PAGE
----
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ERIC Number: ED551975
Record Type: Non-Journal
Publication Date: 2011
Pages: 185
Abstractor: As Provided
Reference Count: N/A
ISBN: 978-1-2678-6787-2
Positioning and Latinas/os: A Study of Small-Group Interactions in Mathematics
Lopez Leiva, Carlos Alfonso
ProQuest LLC, Ph.D. Dissertation, University of Illinois at Chicago
This study explores social interaction and mathematics performance, especially regarding how bilingual Latino/a students' positioning and participation evolved as they interacted with others in mathematics problem solving. Historically, Latinas/os have faced segregation in different ways that affect the quality of their social interactions and, eventually, also their learning. Although great efforts have been made in promoting equitable student participation and improving student-teacher and student-student interactions, there still remains the question of how both equitable and uneven participation evolve in natural settings. Current research has demonstrated the need to document, through longitudinal ethnographic studies, how students' interactions and social exclusion affect their learning in mathematics (Baumeister & De Walle, 2005; Zevenbergen, 2001). Thus, greater interest has evolved in children's mathematical discourses, social worlds, cooperative work (Gonzalez, Andrade, Civil, & Moll, 2001), and positional identities (Esmonde, 2009). From a sociocultural perspective, this study centered on Latina/o students and their access to resources and opportunities to learn mathematics (Gutierrez, 2008) by exploring how participation in group problem solving affected the "who you are" (positioning), and how this position affected student participation in the same event (Bloome, Carter, Christian, Otto, & Shuart-Faris, 2005). "Positioning," described as a discursive act, refers to the roles and actions that participants take up and/or are given when interacting with others (Harre, 2004). "Participation" refers to people engaging in a social activity in which the interactions, active observations, and shared thinking mediate the accomplishment of the activity, which in turn also transform the individuals (Rogoff, 1990). In essence, participation describes the engagement of individuals in a task and how they relate to one another and the task. These constructs gave rise to the following question: "How do social interactions in small-group work mediate the positioning and participation of bilingual Latina/o students during mathematics problem-solving tasks in an afterschool program?". This study drew on data gathered as part of a larger study, "Los Rayos" (Khisty, 2004), concerned with the language and cultural resources of Latinas/os in mathematics. Ethnographic data of the same students were gathered over three years in an afterschool setting. This presented the opportunity to observe circumstances and students' characteristics that in regular classrooms may be hidden or not deemed as obvious (McDermott & Varenne, 1998). The data included participant observations and analysis of 1) videotaped student interactions, 2) discourse used by participants in each group, 3) field notes developed by group facilitators (research fellows and pre-service teachers), and 4) relevant student work. I used a multiple-case design (Yin, 2009) of four students that represented contrasting cases (high or low) given their participation status observed in the afterschool and their school grades. I explored their interactions and language use affecting the evolution of their positioning and participation during problem solving. Results indicated three factors mediating the process of co-constructing one's own and others' positions, namely the quality of "attention," "alignment," and "ability" co-constructed among the participants. The quality of these factors, unevenly distributed and negotiated among the group participants, afforded different positions for participants (i.e., powerful, null, powerless, and equalized), which in turn also determined the quality of mathematical and social affordances that participants accessed in the group. Positioning patterns were flexible as all students experienced all types of positions. However, over time these patterns were recurrent and linked to specific students. Greater levels of social support were given to students with higher mathematical performance. The type of tasks and groups in which students interacted also seemed to be factors in the negotiation of positions. Codeswitching was used by bilingual participants around positioning events to mark differences or agreements, and English was used as a way to gain authority. These results as well as their implications and possible suggestions for instruction and research are discussed in the final chapter. The limitations of the study are twofold: first, the results are constrained by the circumstances of the afterschool (e.g., the study cannot make claims pertaining to a regular classroom); and second, the nature of ethnographic study, with its small number of subjects, limits the extent to which the findings can be generalized. The relevance of this study resides in the exploration of social and academic practices that support Latinos/as' positioning and participation more consistently and positively, as well as those that may limit their potential and learning opportunities in mathematics. [The dissertation citations contained here are published with the permission of ProQuest LLC. Further reproduction is prohibited without permission. Copies of dissertations may be obtained by Telephone (800) 1-800-521-0600. Web page:]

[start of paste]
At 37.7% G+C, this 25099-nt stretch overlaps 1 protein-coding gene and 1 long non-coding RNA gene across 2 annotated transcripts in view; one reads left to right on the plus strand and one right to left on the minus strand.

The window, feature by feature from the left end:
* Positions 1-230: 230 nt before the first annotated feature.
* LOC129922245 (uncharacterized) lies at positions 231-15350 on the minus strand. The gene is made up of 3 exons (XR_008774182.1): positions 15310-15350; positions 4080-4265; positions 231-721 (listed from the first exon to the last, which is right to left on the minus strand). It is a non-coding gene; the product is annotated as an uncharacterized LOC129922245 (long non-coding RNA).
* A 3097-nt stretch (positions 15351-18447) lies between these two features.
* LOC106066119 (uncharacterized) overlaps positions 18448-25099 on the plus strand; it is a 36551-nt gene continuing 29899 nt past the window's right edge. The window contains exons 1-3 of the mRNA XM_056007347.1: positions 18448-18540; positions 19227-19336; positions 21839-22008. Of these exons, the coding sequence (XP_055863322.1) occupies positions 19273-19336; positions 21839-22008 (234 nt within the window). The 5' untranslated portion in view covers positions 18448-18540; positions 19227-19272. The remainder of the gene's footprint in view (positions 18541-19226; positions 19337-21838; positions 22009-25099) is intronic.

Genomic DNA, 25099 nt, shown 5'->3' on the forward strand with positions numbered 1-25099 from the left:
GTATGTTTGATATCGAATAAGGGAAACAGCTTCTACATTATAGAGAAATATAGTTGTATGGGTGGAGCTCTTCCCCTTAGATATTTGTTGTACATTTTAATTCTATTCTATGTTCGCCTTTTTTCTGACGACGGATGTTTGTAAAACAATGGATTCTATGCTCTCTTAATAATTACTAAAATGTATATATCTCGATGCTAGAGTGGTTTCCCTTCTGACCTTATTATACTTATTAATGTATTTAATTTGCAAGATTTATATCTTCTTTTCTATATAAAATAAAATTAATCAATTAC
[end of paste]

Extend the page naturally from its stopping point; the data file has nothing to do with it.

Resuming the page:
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Publication Type: Dissertations/Theses - Doctoral Dissertations
Education Level: N/A
Audience: N/A
Language: English
Sponsor: N/A
Authoring Institution: N/A